Reviews and Problems with Tera: The Exiled Realm of Arborea
Showing 1-10 of 47
16 June 2012
Excerpt: Combat in MMOs sucks. Really, it does. You run over to the general vicinity of the creature you wish to smite with your Axe of Righteousness, Raging Fireball or Hammer of Doom, hit the tab key, and then proceed to methodically tap other keys, oftentimes while barely engaged in the on-screen action. Did your spouse walk in and start talking to you in the middle of the fight?
Conclusion: Tera will be remembered for two things: art and its implementation of a combat experience unique to the genre. But the use of familiar MMO tropes feels somewhat uninspired. From the beginning, taking down monsters and levelling up is easy and only after the player leaves the Island of Dawn do monsters pose more of a challenge, but the biggest enemy you’ll have to contend with is boredom.
Summary: If you're looking for a new fantasy MMO, look no further than TERA. With a fresh take on combat that forgoes a targeting system in favor of a simple crosshair, the game shines in both the visual and gameplay department.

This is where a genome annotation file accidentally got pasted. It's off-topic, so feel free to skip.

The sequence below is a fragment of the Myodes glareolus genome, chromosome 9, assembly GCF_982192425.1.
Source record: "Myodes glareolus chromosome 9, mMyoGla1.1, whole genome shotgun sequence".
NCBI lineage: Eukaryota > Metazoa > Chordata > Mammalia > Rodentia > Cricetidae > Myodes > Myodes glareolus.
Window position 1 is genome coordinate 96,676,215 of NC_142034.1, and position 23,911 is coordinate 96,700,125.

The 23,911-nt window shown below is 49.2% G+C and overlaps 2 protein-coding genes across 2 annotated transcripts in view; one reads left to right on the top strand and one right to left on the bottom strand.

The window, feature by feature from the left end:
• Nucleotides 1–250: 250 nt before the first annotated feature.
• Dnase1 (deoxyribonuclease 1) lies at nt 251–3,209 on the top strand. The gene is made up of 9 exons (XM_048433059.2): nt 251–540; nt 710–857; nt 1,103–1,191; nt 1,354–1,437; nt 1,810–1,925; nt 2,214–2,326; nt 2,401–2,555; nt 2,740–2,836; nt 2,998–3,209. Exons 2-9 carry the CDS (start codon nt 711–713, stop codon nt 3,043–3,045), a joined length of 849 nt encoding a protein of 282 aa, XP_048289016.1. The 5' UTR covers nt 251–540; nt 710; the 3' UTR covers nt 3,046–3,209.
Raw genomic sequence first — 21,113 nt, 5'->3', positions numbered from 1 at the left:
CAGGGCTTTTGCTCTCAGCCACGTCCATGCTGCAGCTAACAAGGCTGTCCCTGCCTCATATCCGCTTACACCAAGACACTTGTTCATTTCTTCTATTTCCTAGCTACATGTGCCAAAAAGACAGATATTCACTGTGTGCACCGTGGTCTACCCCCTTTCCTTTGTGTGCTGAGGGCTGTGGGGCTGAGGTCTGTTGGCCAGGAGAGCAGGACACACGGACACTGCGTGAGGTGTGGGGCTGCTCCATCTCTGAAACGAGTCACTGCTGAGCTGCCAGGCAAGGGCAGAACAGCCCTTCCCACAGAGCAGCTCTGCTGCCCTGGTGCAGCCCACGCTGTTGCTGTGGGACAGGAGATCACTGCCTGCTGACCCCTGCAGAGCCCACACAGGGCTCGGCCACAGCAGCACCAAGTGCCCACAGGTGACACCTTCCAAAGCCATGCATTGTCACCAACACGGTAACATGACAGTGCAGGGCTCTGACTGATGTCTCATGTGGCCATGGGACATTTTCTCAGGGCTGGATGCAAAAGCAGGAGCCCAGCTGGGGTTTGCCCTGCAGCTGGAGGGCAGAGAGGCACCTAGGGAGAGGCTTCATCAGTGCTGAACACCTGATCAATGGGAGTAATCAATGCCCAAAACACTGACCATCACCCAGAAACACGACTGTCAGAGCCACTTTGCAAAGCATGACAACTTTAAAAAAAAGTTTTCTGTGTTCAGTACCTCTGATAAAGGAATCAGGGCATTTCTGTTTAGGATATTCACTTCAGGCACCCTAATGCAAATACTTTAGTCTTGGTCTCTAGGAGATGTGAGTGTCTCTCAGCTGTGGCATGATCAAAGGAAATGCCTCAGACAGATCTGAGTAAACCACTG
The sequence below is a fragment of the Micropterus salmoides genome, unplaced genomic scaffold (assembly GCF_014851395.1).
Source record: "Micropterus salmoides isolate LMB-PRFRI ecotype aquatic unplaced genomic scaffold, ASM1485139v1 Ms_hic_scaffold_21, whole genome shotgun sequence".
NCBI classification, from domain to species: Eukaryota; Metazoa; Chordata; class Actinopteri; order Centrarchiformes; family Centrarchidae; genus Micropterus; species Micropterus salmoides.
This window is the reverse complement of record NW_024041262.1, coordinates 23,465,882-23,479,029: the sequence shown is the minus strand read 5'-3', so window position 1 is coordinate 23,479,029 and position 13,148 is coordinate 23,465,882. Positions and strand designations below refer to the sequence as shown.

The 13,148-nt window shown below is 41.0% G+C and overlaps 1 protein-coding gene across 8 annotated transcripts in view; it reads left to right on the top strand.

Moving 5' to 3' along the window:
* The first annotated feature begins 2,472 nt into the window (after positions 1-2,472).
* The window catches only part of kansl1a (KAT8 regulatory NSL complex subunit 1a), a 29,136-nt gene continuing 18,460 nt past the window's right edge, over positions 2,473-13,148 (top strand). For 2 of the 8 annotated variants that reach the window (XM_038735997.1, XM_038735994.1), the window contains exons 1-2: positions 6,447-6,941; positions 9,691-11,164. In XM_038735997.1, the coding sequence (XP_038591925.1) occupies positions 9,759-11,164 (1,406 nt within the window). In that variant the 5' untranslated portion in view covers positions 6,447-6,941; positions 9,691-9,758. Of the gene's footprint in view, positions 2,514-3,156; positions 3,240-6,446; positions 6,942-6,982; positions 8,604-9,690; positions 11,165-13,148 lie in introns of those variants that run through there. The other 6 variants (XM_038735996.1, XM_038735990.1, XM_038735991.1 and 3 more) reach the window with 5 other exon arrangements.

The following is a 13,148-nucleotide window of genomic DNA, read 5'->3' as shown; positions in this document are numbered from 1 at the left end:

Pros: Intuitive and fun combat system that never gets old, Familiar yet unique interface, BIG ASS MONSTERS everywhere
Cons: A couple of fairly frustrating classes, Every female character looks a little, well, slutty, Some really stupid early quests
Excerpt: TERA strives to be a different kind of MMORPG, one that replaces the genre's passive style of combat for one that more closely resembles that of an action game. Does it succeed in its goal of shaking up the genre? And, more importantly, is the action-oriented combat enough of a change to warrant committing your time to a new MMORPG?
Excerpt: Subscription-based massively multiplayer online role-playing games (MMORPG) are in a bit of a pickle at the moment. Apart from World of Warcraft (which is not at its peak anymore – just look at the dropped users), most MMORPGs are seemingly having to turn to free-to-play methods to keep the income coming in to cover costs of servers and other expenses.
Conclusion: TERA is a fantastic game, a quality entry in a genre that doesn’t often do very much different. It’s subscription-based and has an initial fee to get into the game, which will probably put off some people straight away; with that said, I don’t think there’s anything on the free-to-play scene doing what TERA is doing, although its popularity means that somebody somewhere has inevitably started to work on it.